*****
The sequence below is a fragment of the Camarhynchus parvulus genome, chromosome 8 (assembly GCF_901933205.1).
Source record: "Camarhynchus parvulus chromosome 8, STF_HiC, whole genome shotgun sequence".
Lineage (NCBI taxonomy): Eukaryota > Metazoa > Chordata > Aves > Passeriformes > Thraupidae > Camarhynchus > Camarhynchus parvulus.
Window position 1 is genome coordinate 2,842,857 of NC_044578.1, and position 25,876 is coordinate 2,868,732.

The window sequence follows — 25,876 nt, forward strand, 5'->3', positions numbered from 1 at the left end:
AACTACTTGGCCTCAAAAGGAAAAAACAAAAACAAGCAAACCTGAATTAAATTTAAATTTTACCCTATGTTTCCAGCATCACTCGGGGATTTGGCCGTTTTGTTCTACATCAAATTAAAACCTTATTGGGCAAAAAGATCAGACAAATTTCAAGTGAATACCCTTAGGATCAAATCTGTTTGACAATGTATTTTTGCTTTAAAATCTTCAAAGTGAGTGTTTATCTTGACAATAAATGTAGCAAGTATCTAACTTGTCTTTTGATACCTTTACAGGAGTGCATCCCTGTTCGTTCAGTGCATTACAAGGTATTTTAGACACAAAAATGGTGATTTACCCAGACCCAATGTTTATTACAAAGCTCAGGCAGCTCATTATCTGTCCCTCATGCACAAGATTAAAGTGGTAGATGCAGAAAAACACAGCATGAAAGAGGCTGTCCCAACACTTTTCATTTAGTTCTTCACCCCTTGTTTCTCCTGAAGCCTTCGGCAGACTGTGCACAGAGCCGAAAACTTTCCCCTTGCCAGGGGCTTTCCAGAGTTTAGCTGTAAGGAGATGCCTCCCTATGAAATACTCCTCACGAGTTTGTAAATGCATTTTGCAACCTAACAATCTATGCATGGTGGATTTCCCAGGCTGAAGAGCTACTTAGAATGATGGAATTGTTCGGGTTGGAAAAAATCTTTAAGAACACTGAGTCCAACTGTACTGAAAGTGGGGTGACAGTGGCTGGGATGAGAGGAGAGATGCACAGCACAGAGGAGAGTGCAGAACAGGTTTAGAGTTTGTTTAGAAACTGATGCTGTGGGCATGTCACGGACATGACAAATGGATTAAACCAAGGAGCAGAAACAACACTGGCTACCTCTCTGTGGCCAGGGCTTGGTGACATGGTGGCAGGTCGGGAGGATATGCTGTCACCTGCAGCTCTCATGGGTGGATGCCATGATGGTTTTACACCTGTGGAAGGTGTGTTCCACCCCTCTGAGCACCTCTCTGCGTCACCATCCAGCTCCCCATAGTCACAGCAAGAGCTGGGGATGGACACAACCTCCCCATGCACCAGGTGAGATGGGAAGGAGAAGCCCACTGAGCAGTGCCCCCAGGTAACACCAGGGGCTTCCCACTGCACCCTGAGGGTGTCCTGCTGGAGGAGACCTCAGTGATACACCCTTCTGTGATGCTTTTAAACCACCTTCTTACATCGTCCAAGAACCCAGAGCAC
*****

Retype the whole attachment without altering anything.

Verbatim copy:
The sequence below is a fragment of the Camarhynchus parvulus genome, chromosome 8 (assembly GCF_901933205.1).
Source record: "Camarhynchus parvulus chromosome 8, STF_HiC, whole genome shotgun sequence".
Lineage (NCBI taxonomy): Eukaryota > Metazoa > Chordata > Aves > Passeriformes > Thraupidae > Camarhynchus > Camarhynchus parvulus.
Window position 1 is genome coordinate 2,842,857 of NC_044578.1, and position 25,876 is coordinate 2,868,732.

The window sequence follows — 25,876 nt, forward strand, 5'->3', positions numbered from 1 at the left end:
AACTACTTGGCCTCAAAAGGAAAAAACAAAAACAAGCAAACCTGAATTAAATTTAAATTTTACCCTATGTTTCCAGCATCACTCGGGGATTTGGCCGTTTTGTTCTACATCAAATTAAAACCTTATTGGGCAAAAAGATCAGACAAATTTCAAGTGAATACCCTTAGGATCAAATCTGTTTGACAATGTATTTTTGCTTTAAAATCTTCAAAGTGAGTGTTTATCTTGACAATAAATGTAGCAAGTATCTAACTTGTCTTTTGATACCTTTACAGGAGTGCATCCCTGTTCGTTCAGTGCATTACAAGGTATTTTAGACACAAAAATGGTGATTTACCCAGACCCAATGTTTATTACAAAGCTCAGGCAGCTCATTATCTGTCCCTCATGCACAAGATTAAAGTGGTAGATGCAGAAAAACACAGCATGAAAGAGGCTGTCCCAACACTTTTCATTTAGTTCTTCACCCCTTGTTTCTCCTGAAGCCTTCGGCAGACTGTGCACAGAGCCGAAAACTTTCCCCTTGCCAGGGGCTTTCCAGAGTTTAGCTGTAAGGAGATGCCTCCCTATGAAATACTCCTCACGAGTTTGTAAATGCATTTTGCAACCTAACAATCTATGCATGGTGGATTTCCCAGGCTGAAGAGCTACTTAGAATGATGGAATTGTTCGGGTTGGAAAAAATCTTTAAGAACACTGAGTCCAACTGTACTGAAAGTGGGGTGACAGTGGCTGGGATGAGAGGAGAGATGCACAGCACAGAGGAGAGTGCAGAACAGGTTTAGAGTTTGTTTAGAAACTGATGCTGTGGGCATGTCACGGACATGACAAATGGATTAAACCAAGGAGCAGAAACAACACTGGCTACCTCTCTGTGGCCAGGGCTTGGTGACATGGTGGCAGGTCGGGAGGATATGCTGTCACCTGCAGCTCTCATGGGTGGATGCCATGATGGTTTTACACCTGTGGAAGGTGTGTTCCACCCCTCTGAGCACCTCTCTGCGTCACCATCCAGCTCCCCATAGTCACAGCAAGAGCTGGGGATGGACACAACCTCCCCATGCACCAGGTGAGATGGGAAGGAGAAGCCCACTGAGCAGTGCCCCCAGGTAACACCAGGGGCTTCCCACTGCACCCTGAGGGTGTCCTGCTGGAGGAGACCTCAGTGATACACCCTTCTGTGATGCTTTTAAACCACCTTCTTACATCGTCCAAGAACCCAGAGCAC